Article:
Today we got our second to last load. It was large rounds. Pete chainsawed the big stuff and I split most of it, using the splitter. I’m now finally getting wiser. Used to be I’d lift and split the big rounds, but today I let them be – Pete will lift them into place and split them. I have a sore shoulder – I think I have a torn rotator cuff. I am hoping that my being extra careful and avoiding doing heavy lifting will keep it from getting worse.
Our neighbor Dorothy gave us most of the wood that’s now in the shed. She went out and purchased a new oil stove. I saw it yesterday. It has a glass door and you can see the flame. It reminds me of the marker on John F. Kennedy’s grave, in Arlington National Cemetery, in that it’s perpetual.
Yes, being a wood burner takes time and energy. The term wood burner is in some circles considered to be derogatory in that it refers to those with strong environmentalist leanings. I say hey, bring it on. This is what I am, and I am proud of it.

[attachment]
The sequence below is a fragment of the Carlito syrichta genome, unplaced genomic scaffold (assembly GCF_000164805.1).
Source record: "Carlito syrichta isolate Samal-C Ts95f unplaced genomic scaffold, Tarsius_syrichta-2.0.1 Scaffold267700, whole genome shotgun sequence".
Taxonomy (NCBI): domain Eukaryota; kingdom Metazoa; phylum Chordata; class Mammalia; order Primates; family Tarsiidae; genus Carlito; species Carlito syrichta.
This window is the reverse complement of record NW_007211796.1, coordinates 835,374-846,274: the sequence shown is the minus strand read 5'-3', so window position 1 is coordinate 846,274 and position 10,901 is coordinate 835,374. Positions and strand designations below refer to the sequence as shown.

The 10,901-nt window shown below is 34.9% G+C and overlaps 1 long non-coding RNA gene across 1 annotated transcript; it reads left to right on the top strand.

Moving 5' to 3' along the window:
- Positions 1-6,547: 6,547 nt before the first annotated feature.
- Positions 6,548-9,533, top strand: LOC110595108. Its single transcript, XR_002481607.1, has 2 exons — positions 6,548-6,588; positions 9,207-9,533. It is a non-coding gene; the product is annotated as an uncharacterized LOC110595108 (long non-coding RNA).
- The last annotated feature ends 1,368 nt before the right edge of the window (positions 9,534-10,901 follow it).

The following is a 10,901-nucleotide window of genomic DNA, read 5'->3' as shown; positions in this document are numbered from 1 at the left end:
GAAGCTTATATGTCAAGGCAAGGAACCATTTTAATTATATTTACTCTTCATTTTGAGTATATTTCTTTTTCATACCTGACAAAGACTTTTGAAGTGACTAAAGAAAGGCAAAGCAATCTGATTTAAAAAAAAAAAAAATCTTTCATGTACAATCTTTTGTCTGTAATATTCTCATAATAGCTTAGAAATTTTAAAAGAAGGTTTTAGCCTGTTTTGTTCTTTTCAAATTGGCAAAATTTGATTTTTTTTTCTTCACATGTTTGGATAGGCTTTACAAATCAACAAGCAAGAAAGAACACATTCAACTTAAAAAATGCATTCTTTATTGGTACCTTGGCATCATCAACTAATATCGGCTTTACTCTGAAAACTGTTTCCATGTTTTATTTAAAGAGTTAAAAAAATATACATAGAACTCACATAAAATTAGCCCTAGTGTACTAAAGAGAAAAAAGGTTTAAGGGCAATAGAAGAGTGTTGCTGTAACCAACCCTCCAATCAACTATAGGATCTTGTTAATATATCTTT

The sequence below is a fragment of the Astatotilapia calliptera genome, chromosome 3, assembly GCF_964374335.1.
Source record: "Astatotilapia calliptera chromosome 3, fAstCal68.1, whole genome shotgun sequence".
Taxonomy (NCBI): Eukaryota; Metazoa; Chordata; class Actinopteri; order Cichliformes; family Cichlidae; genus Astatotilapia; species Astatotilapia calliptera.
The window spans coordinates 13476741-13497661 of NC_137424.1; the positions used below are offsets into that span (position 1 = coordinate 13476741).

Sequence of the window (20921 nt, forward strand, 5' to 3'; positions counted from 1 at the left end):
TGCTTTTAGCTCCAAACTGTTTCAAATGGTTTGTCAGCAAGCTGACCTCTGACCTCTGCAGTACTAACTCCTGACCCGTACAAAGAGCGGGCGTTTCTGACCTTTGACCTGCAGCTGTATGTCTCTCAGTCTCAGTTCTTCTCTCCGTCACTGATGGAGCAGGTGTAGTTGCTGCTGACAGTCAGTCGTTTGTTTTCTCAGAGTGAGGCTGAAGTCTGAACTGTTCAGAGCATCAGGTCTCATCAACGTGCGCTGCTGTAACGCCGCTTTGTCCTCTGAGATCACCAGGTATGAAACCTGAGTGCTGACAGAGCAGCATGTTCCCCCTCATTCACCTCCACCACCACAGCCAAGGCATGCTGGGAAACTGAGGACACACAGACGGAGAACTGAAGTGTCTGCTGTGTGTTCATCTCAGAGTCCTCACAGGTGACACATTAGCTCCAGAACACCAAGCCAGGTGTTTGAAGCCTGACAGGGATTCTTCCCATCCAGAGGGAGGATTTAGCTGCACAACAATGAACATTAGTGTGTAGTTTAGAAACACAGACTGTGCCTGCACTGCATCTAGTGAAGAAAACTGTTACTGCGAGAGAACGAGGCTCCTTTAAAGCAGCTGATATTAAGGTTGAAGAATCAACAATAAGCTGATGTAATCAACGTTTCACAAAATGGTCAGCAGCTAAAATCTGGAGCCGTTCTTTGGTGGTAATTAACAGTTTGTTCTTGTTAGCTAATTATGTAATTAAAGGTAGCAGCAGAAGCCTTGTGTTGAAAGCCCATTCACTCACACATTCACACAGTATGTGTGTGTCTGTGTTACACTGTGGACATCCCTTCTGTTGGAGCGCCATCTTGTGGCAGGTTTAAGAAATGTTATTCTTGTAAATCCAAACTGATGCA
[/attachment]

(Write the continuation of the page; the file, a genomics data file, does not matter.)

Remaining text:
We may, in the future, have to forego this, but for now burning wood is an essential part of our lifestyle. I like most aspects of the process and the equipment. I can operate the splitter. I can stack the wood in the shed. I can bring it into the cabin and load up the kindling and wood boxes. I can start a fire. I can take the ashes down to the compost facility and sprinkle them on the compost.
I won’t use the chainsaw and cut down trees or the wood into rounds. It looks to me that one must be very mindful when taking on this task, and I’m not. I’m a dreamer.
I thank the logs as I get ready to pop them into our Lopi Stove. I really do this. I am just so very grateful for each and every piece of wood. Some year I might feel differently, but for now, I’m glad that we heat with wood.
Next: 294. 10/24/20: Betrayal